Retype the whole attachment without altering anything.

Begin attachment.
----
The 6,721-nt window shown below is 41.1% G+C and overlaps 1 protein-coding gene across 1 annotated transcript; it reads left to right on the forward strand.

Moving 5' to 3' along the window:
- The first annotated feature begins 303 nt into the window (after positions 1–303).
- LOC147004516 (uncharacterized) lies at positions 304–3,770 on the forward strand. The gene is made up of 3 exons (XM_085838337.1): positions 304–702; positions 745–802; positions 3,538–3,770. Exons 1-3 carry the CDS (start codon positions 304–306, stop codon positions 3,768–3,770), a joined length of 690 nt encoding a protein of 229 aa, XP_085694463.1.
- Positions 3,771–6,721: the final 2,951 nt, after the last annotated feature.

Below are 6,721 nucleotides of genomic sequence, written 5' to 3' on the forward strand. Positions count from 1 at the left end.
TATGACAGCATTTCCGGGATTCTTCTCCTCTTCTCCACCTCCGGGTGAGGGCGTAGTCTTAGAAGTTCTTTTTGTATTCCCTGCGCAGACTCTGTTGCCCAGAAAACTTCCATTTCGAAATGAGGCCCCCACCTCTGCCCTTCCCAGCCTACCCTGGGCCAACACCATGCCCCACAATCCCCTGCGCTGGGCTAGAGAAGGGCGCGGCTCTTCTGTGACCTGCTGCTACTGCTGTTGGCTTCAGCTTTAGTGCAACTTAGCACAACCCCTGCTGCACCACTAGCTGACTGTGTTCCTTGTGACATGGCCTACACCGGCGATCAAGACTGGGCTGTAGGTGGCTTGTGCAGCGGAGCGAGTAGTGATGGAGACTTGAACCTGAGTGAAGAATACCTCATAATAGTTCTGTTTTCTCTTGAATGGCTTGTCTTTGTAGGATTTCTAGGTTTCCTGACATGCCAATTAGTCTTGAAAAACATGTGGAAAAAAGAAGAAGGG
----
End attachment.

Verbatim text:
The 6,721-nt window shown below is 41.1% G+C and overlaps 1 protein-coding gene across 1 annotated transcript; it reads left to right on the forward strand.

Moving 5' to 3' along the window:
- The first annotated feature begins 303 nt into the window (after positions 1–303).
- LOC147004516 (uncharacterized) lies at positions 304–3,770 on the forward strand. The gene is made up of 3 exons (XM_085838337.1): positions 304–702; positions 745–802; positions 3,538–3,770. Exons 1-3 carry the CDS (start codon positions 304–306, stop codon positions 3,768–3,770), a joined length of 690 nt encoding a protein of 229 aa, XP_085694463.1.
- Positions 3,771–6,721: the final 2,951 nt, after the last annotated feature.

Below are 6,721 nucleotides of genomic sequence, written 5' to 3' on the forward strand. Positions count from 1 at the left end.
TATGACAGCATTTCCGGGATTCTTCTCCTCTTCTCCACCTCCGGGTGAGGGCGTAGTCTTAGAAGTTCTTTTTGTATTCCCTGCGCAGACTCTGTTGCCCAGAAAACTTCCATTTCGAAATGAGGCCCCCACCTCTGCCCTTCCCAGCCTACCCTGGGCCAACACCATGCCCCACAATCCCCTGCGCTGGGCTAGAGAAGGGCGCGGCTCTTCTGTGACCTGCTGCTACTGCTGTTGGCTTCAGCTTTAGTGCAACTTAGCACAACCCCTGCTGCACCACTAGCTGACTGTGTTCCTTGTGACATGGCCTACACCGGCGATCAAGACTGGGCTGTAGGTGGCTTGTGCAGCGGAGCGAGTAGTGATGGAGACTTGAACCTGAGTGAAGAATACCTCATAATAGTTCTGTTTTCTCTTGAATGGCTTGTCTTTGTAGGATTTCTAGGTTTCCTGACATGCCAATTAGTCTTGAAAAACATGTGGAAAAAAGAAGAAGGG